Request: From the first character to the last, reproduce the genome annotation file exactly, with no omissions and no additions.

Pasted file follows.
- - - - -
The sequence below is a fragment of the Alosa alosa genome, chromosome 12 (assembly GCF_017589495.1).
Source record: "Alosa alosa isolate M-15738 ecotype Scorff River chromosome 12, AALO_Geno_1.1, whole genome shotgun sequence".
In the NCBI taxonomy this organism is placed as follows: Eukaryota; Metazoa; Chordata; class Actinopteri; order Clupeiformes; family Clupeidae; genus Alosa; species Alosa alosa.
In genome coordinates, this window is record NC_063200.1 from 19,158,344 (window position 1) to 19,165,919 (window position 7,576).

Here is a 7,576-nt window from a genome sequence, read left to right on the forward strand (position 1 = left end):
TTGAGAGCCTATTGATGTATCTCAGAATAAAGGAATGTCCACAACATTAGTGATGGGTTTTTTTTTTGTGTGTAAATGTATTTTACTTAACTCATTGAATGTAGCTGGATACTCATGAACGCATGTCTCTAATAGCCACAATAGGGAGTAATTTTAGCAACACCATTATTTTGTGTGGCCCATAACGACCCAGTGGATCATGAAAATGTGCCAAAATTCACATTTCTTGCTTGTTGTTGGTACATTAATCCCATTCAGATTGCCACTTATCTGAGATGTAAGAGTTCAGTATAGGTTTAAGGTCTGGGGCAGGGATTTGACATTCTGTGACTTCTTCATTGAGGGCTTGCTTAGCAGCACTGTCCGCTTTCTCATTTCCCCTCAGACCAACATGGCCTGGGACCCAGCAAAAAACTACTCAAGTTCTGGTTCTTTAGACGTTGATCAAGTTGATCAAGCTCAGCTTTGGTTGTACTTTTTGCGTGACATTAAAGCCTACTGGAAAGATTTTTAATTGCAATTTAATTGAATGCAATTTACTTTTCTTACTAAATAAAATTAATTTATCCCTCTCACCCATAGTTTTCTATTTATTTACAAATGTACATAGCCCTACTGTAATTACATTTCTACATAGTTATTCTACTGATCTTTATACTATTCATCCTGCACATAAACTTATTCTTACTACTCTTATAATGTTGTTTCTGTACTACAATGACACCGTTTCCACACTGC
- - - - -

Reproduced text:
The sequence below is a fragment of the Alosa alosa genome, chromosome 12 (assembly GCF_017589495.1).
Source record: "Alosa alosa isolate M-15738 ecotype Scorff River chromosome 12, AALO_Geno_1.1, whole genome shotgun sequence".
In the NCBI taxonomy this organism is placed as follows: Eukaryota; Metazoa; Chordata; class Actinopteri; order Clupeiformes; family Clupeidae; genus Alosa; species Alosa alosa.
In genome coordinates, this window is record NC_063200.1 from 19,158,344 (window position 1) to 19,165,919 (window position 7,576).

Here is a 7,576-nt window from a genome sequence, read left to right on the forward strand (position 1 = left end):
TTGAGAGCCTATTGATGTATCTCAGAATAAAGGAATGTCCACAACATTAGTGATGGGTTTTTTTTTTGTGTGTAAATGTATTTTACTTAACTCATTGAATGTAGCTGGATACTCATGAACGCATGTCTCTAATAGCCACAATAGGGAGTAATTTTAGCAACACCATTATTTTGTGTGGCCCATAACGACCCAGTGGATCATGAAAATGTGCCAAAATTCACATTTCTTGCTTGTTGTTGGTACATTAATCCCATTCAGATTGCCACTTATCTGAGATGTAAGAGTTCAGTATAGGTTTAAGGTCTGGGGCAGGGATTTGACATTCTGTGACTTCTTCATTGAGGGCTTGCTTAGCAGCACTGTCCGCTTTCTCATTTCCCCTCAGACCAACATGGCCTGGGACCCAGCAAAAAACTACTCAAGTTCTGGTTCTTTAGACGTTGATCAAGTTGATCAAGCTCAGCTTTGGTTGTACTTTTTGCGTGACATTAAAGCCTACTGGAAAGATTTTTAATTGCAATTTAATTGAATGCAATTTACTTTTCTTACTAAATAAAATTAATTTATCCCTCTCACCCATAGTTTTCTATTTATTTACAAATGTACATAGCCCTACTGTAATTACATTTCTACATAGTTATTCTACTGATCTTTATACTATTCATCCTGCACATAAACTTATTCTTACTACTCTTATAATGTTGTTTCTGTACTACAATGACACCGTTTCCACACTGC